There is a little more to the Disney Channel than just the one-track live-action sitcoms. There are the Disney Channel Original Movies that operate on similar narrow mentalities but different formulas. There are some animated series that seem to spark small but ardent bases of fiction-writing fans. And there are also the Playhouse Disney series which opt for much younger viewers, wear educational values on their sleeve, and apparently earn a lot of money. But, at the end of the day, whether you're channel surfing or web surfing, the properties you're most apt to encounter are these comedy series. I've said it before and I'll say it again. As long as people to continue to watch and buy into the low-budget, low-intelligence properties being offered on Disney Channel, the company has every reason to keep churning out more. You and I can find faults and complain about them, but in this industry numbers (be they eyeballs or dollars) speak louder than mere words.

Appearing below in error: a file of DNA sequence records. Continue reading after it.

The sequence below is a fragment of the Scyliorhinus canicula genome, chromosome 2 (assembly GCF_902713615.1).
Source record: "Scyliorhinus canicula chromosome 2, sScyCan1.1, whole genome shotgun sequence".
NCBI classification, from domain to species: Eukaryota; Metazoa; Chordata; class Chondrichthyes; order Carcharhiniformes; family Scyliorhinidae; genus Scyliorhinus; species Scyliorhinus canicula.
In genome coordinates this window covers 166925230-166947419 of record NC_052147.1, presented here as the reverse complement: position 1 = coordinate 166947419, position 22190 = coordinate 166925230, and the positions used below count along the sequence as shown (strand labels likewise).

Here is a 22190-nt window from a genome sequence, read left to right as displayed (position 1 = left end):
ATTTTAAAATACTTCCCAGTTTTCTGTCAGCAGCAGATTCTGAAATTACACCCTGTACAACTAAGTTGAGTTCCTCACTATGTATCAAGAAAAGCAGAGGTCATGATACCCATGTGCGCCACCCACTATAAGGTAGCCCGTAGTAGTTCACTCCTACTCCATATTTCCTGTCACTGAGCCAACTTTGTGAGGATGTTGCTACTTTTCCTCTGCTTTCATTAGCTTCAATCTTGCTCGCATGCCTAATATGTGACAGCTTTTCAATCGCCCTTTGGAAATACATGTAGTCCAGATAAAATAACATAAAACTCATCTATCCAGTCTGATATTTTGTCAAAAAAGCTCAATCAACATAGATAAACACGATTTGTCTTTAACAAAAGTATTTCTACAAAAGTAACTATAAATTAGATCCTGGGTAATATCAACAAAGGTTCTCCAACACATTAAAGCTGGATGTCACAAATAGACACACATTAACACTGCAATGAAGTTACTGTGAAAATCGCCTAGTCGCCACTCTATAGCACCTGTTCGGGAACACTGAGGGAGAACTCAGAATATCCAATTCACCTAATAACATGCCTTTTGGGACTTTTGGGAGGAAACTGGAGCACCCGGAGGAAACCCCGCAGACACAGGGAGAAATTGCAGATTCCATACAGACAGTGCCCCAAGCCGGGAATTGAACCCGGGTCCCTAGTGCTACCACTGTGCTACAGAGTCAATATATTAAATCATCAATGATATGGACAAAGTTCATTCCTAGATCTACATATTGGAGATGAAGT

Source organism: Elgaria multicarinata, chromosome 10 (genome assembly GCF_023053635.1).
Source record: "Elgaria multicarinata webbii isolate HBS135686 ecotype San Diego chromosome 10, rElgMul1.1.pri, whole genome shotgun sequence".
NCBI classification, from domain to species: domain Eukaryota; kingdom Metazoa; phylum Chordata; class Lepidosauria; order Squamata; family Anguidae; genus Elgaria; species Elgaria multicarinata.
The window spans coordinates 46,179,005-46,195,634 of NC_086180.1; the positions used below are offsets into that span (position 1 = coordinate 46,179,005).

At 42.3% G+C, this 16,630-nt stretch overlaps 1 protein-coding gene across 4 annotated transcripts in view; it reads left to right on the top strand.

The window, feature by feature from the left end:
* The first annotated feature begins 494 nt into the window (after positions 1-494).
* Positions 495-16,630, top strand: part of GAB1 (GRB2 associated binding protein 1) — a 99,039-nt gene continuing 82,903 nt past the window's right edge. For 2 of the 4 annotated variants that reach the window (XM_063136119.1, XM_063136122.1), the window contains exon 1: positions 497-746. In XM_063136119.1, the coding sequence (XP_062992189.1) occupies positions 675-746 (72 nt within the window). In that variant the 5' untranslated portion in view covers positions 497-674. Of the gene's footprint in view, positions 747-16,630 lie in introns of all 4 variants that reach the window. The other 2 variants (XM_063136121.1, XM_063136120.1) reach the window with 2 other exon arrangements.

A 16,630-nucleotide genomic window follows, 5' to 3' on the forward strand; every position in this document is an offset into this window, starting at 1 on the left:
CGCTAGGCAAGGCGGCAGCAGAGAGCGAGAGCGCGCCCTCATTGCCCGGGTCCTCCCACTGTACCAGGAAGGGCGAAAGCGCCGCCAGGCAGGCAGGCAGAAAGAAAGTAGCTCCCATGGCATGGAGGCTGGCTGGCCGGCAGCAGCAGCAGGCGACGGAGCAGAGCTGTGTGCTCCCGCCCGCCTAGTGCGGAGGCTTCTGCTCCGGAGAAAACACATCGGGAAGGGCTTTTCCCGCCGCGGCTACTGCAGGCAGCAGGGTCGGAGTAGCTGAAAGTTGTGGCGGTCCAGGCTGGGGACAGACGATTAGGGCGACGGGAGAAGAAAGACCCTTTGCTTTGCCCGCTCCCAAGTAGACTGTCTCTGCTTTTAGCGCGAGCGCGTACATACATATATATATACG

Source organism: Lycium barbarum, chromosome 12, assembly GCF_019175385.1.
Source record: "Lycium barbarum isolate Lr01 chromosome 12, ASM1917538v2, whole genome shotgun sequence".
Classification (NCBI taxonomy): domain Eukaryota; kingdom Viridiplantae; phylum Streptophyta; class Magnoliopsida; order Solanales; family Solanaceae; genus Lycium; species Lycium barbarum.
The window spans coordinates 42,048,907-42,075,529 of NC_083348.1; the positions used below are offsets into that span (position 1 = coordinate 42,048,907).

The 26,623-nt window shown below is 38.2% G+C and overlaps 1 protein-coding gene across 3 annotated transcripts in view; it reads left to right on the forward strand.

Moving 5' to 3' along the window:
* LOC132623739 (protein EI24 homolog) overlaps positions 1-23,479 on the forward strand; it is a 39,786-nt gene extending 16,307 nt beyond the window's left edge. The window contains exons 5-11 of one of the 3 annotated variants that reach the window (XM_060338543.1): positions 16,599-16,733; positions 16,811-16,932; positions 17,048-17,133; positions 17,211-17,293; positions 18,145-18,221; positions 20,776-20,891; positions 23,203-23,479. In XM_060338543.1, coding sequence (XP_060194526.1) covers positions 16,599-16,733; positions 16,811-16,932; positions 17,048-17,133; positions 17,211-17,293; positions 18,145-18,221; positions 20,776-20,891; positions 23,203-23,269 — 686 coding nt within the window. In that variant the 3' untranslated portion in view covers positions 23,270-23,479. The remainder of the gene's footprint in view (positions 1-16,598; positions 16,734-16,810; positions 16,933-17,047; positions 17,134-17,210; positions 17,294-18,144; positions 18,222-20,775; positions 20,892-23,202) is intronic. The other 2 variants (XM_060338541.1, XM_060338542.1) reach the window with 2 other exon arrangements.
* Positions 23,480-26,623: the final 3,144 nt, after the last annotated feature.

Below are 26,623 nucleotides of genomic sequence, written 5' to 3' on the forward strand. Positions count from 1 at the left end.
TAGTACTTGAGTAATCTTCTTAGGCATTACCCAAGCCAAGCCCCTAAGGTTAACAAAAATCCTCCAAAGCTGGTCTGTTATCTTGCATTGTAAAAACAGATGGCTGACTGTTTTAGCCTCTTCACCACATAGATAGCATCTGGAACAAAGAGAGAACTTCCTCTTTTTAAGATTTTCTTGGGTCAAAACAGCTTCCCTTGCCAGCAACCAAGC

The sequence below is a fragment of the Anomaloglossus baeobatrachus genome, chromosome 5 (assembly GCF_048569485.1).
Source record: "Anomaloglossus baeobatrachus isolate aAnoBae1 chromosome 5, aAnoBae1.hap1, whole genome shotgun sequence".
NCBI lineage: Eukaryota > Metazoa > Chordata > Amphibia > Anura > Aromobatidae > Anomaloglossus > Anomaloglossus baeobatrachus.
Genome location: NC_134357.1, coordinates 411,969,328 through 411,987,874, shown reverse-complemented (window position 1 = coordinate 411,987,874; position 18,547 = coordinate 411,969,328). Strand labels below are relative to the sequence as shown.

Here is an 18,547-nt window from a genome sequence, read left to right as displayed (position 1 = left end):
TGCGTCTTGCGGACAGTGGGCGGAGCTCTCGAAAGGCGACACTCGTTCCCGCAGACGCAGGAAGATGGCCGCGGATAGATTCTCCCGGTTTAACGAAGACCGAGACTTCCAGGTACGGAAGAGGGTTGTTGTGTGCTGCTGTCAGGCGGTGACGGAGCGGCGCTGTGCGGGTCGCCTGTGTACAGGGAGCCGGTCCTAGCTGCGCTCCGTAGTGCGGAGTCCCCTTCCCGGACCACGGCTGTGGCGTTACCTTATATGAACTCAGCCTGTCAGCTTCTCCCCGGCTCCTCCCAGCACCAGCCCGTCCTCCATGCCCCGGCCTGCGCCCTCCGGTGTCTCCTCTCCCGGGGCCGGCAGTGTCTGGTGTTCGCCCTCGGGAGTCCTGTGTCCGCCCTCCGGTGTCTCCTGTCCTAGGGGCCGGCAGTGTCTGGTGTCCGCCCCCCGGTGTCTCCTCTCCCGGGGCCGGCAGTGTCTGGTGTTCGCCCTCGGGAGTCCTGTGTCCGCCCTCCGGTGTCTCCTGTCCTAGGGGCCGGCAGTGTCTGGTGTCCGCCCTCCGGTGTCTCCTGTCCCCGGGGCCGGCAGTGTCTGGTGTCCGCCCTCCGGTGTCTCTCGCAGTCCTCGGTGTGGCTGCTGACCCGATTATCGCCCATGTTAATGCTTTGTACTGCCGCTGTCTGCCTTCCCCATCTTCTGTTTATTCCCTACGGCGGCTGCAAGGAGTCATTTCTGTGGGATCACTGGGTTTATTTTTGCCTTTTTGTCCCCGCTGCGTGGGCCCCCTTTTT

And yet, the shows do seem to be getting progressively worse, as the company struggles to find new, interesting variables to plug into the "central twist" and "two best friends of different genders" blanks that's all but required for developing a new Disney Channel sitcom. Hotel-set "Suite Life" may have a diverse and talented enough cast to coast by on outdated plots, but "Hannah Montana" rarely overcomes its hokey double life premise and "Cory in the House" can't wring any charm out of its bland, juvenile White House perspective.

Here's a look at the featured episodes:

Cory Baxter (Kyle Massey) is surprised to learn from assistant Samantha (Lisa Arch) that he is now the President of the United States in "Gone Wishin'." Disguising herself as ordinary Miley, Hannah tries to befriend her now popular/snobby former best friend Lilly (Emily Osment).

Cory in the House: "Gone Wishin'" (22:30)
After his entrepreneurial instincts lead to burnt presidential sweet potato pies, Cory (Kyle Massey) wishes he was the President and instantly gets his wish.
In this vision, kids have elected Cory into the White House, where he has put his young friends into positions of power. While he gets everything he wants, Cory still shuns responsibility, which puts everyone in danger when they start turning into an army of magnetic alien robots.